Extended trips of 5 days or more will usually require packs of 70 litres or more. These are usually the preferred choice for:
- Winter activities lasting more than one night. Larger packs can more comfortably accommodate warmer clothing, thicker sleeping bags and 4-season tents with heavier poles.
- Longer trips in the wilderness requiring more supplies and equipment.
- Expeditions in harsh environments.
- Adults with children. (Mum and dad end up carrying more of the kit!)
Features of a backpack
Not all backpacks will have all of these attributes, but they are the sorts of features you should look out for when considering how to choose a backpack.
Walking pole/ice axe loops: Use these loops for your walking poles and/or ice axes.
Zipped front panel: This can be unzipped for easy access to the main compartment.
Lid: The lid usually incorporates a pocket for easy access storage at the top of your pack. In some cases the lid can also be removed to save weight or even to use as a small hip pack.
Load lifters: These adjustment straps may look small but they are essential to carrying loads as comfortably as possible. They connect the shoulder straps to the top of the pack frame and can be used to change the angle and distance of the pack in relation to your body. This helps prevent a heavy pack from pulling away from you and keeps the load/weight of your pack centred on your hips.
Chest strap: The chest strap (or sternum strap) is attached to the shoulder straps and when done up sits across the chest. Both the position and the length of the strap should be adjustable. They will improve the stability of the pack and keep shoulder straps stable by stopping them slipping.
Shoulder straps: As with the hip belts, the thickness and type of padding used on the shoulder straps will change with the size of the pack. Thick padded straps provide comfort and support while thinner ones offer better flexibility. Again, mesh straps provide better ventilation.
Back panel: These should be contoured and padded for comfort. They should be adjustable and include foam channels to provide cushioning that also improves breathability. For warm weather hiking you may consider a pack with a suspended mesh system which offers better ventilation.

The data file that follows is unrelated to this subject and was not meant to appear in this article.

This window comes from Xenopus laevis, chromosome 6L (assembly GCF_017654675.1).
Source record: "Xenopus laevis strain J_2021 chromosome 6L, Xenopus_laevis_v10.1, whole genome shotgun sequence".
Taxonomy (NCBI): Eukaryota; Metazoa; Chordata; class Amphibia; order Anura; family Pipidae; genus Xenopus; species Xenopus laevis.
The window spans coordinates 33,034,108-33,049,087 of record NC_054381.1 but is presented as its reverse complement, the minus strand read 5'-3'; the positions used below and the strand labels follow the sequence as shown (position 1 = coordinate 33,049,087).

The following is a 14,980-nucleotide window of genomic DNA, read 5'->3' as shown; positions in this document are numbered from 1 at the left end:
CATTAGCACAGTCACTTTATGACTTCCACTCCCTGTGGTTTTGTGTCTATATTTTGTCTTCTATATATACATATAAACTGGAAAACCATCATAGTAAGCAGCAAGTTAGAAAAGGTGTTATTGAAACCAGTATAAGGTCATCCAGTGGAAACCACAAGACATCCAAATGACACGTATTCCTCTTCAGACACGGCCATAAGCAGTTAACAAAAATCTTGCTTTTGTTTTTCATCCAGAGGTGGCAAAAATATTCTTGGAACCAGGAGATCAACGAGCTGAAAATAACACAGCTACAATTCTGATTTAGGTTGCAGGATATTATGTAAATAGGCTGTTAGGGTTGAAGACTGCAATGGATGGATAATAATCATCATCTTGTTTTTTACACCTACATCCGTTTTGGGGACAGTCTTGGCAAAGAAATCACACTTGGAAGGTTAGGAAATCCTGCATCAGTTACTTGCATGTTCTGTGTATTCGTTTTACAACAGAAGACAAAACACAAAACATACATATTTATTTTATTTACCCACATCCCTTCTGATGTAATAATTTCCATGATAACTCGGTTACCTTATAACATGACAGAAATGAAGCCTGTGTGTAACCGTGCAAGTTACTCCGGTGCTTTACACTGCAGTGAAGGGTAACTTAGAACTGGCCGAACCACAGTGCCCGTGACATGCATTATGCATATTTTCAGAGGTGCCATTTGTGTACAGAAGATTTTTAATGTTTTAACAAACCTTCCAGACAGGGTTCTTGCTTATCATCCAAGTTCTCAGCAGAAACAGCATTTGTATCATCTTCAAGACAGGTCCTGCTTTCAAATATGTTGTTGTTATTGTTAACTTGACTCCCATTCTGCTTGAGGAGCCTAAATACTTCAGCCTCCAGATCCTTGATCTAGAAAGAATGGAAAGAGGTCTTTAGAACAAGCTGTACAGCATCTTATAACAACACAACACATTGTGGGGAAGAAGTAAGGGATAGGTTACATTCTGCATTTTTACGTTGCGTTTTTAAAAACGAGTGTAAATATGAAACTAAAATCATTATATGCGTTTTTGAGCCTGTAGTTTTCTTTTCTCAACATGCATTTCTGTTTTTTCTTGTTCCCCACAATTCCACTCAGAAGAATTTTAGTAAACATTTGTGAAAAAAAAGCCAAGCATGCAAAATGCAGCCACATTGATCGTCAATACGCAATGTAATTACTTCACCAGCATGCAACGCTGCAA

Hip belt: A hip belt that fits correctly can make for a great hiking experience. Conversely, it can make for a miserable experience if it doesn’t fit well. The pack’s weight should be distributed evenly so it doesn’t leave your shoulders aching. Usually the bigger the pack the beefier the padding, offering maximum support and comfort when carrying heavier loads.
Hip belt pockets: Quick-access pockets, great for snacks, phone, wallet, gloves and other small essentials.
Front stash pocket: Great in changeable weather. Perfect for stashing your jacket, guidebook, camera, rain cover etc.
Sleeping bag compartment: Two compartments make organisation easier. Commonly used to store a sleeping bag, the base compartment is usually separated from the main pack by an internal, sometimes adjustable divider.
Stretch side pockets: Usually for storing water bottles; often made from a stretch material for an easy and secure fit.
Roll mat/accessory straps: Often used to secure a roll mat, these can also be used as general lash points. I usually keep my tent here.
How to Fit a backpack
This is arguably the most important aspect when considering how to choose a backpack. Get it right and you’ll have a pack that is comfortable, supportive and stable in all conditions. Get it wrong and shoulder, hip and back pain will almost certainly be an issue.
Instead of bombarding you with diagrams and images on how to measure your back length, I’ll hand you over to Osprey.
The below are some additional features and accessories to bear in mind when considering how to choose a backpack.
Waterproofing: Fully waterproof packs, especially large capacity backpacks are rare because they require lots of stitching, zippers and will invariably have a hole in the top (so you can pack it!). Instead, tough and durable fabrics are used offering some water resistance. These can be coated with a water repellent treatment, or a far more popular option is a removable rain cover. Another (or additional) option is to pack your gear in waterproof stuff sacs.
Hydration reservoir: Many packs offer an internal sleeve where you can fit a hydration reservoir (sold separately). These are ideal for hot-hiking trips.
Security: If you’re backpacking abroad and likely to be travelling through a lot of cities and transport hubs it could be worth investing in additional security products. Slash proof mesh nets and padlocks are just one way to further secure your luggage.
Streamlining: Backpacks are not ideal for airports. They often fall foul of conveyor belts or end up in the oversized luggage area. A flight cover or protector for your backpack can make flying easier and your kit that touch safer.